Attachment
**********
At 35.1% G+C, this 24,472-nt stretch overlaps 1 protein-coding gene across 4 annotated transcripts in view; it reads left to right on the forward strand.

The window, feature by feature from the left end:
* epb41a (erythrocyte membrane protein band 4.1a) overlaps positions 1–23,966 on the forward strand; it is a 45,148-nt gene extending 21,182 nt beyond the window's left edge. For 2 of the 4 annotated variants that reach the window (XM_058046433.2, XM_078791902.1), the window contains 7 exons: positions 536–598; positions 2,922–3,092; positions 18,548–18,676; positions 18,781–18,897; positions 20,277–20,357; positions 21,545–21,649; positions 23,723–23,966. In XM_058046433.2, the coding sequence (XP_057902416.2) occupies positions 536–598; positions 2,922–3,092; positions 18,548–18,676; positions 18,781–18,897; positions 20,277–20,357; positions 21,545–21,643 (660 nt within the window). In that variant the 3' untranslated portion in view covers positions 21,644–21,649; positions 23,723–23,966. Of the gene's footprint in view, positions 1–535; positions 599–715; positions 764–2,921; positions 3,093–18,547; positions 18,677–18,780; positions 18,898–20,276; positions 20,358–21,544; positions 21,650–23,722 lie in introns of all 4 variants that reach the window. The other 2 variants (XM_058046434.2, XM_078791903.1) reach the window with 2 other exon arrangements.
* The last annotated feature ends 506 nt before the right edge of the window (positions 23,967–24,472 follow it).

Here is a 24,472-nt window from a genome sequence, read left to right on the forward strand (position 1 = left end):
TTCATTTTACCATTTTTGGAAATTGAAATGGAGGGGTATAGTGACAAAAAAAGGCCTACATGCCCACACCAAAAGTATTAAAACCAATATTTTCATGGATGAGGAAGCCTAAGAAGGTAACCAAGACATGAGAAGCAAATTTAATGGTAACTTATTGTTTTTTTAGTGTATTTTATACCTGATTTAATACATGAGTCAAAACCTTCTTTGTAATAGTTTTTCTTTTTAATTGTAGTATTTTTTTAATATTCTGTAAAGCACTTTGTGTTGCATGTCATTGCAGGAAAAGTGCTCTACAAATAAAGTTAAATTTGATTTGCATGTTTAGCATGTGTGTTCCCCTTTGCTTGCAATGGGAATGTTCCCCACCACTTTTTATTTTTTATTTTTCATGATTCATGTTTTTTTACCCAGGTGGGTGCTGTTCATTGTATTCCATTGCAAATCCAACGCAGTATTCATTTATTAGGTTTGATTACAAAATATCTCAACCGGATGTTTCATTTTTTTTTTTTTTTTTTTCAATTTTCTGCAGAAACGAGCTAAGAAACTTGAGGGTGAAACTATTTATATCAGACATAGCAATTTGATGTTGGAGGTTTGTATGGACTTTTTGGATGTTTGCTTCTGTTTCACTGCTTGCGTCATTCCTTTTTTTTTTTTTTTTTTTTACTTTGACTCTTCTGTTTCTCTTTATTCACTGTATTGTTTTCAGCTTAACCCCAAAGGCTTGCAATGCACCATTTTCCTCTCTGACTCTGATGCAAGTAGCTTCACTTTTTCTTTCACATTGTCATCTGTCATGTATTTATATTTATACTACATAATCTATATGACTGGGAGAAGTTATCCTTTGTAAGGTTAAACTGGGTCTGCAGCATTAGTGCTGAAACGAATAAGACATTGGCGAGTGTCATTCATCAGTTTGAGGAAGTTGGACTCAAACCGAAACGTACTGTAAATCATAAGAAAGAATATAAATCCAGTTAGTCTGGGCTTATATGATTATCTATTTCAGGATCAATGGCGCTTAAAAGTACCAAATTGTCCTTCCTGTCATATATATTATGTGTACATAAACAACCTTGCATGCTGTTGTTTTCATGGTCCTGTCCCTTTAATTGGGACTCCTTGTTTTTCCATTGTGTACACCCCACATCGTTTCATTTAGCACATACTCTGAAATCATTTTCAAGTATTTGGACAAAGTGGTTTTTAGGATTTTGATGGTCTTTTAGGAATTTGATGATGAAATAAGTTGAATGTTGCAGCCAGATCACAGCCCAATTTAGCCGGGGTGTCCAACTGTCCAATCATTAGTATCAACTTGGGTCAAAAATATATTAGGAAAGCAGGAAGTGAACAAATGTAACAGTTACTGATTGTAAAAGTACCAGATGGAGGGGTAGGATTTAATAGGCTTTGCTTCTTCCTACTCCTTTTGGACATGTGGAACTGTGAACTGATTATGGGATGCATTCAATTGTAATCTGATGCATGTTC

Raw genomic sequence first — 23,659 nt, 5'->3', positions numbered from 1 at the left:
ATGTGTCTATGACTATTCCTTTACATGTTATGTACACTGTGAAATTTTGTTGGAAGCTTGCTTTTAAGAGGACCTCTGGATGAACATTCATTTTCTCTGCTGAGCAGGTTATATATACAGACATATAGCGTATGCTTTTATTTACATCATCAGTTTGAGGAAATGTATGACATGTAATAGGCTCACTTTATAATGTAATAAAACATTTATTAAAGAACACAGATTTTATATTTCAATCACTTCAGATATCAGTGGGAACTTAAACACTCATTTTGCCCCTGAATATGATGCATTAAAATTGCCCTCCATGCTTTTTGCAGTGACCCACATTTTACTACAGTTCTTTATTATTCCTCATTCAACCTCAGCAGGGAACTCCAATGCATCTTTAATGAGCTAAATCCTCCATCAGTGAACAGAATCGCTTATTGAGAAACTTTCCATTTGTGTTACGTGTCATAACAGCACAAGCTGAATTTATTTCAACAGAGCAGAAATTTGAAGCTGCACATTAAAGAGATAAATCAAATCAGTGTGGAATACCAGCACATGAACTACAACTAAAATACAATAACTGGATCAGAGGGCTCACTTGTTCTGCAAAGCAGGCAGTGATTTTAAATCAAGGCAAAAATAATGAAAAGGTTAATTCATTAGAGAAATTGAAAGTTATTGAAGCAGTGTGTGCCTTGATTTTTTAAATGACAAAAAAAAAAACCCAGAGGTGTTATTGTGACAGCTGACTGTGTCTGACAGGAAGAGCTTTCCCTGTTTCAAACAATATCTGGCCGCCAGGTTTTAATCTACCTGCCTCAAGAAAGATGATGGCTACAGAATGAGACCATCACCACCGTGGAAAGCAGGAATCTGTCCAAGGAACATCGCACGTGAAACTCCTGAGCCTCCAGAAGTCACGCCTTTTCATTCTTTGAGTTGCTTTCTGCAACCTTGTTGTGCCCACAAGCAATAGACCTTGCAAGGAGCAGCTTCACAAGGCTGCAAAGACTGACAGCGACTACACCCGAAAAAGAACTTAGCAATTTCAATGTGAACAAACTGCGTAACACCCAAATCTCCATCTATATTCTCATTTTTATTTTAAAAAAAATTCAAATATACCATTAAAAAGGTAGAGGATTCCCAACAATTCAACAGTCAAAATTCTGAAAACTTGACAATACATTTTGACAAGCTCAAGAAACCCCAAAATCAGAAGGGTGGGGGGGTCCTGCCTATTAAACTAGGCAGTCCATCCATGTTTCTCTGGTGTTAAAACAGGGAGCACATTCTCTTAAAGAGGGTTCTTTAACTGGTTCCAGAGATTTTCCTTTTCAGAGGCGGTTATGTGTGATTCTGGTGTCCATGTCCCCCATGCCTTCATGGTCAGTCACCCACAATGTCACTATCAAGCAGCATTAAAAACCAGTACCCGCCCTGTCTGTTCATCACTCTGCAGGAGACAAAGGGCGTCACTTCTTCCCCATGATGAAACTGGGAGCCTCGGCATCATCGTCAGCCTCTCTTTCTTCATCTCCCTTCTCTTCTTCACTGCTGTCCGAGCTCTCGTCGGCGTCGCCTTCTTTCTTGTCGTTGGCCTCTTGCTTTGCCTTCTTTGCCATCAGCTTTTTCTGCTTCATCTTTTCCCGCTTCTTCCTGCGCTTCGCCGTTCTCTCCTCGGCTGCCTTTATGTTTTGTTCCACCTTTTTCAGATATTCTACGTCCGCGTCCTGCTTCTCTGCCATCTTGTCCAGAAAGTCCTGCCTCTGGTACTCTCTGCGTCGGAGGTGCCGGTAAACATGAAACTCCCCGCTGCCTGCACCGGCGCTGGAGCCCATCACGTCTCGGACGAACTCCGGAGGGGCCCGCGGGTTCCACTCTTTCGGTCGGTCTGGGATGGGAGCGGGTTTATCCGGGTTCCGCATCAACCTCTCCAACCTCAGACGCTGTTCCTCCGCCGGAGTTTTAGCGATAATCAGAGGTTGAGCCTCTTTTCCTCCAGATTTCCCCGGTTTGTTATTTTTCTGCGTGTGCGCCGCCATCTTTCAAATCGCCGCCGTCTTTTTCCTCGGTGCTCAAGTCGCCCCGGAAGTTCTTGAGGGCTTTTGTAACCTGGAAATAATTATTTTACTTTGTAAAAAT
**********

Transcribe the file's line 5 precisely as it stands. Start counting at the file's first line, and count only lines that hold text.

Here is a 24,472-nt window from a genome sequence, read left to right on the forward strand (position 1 = left end):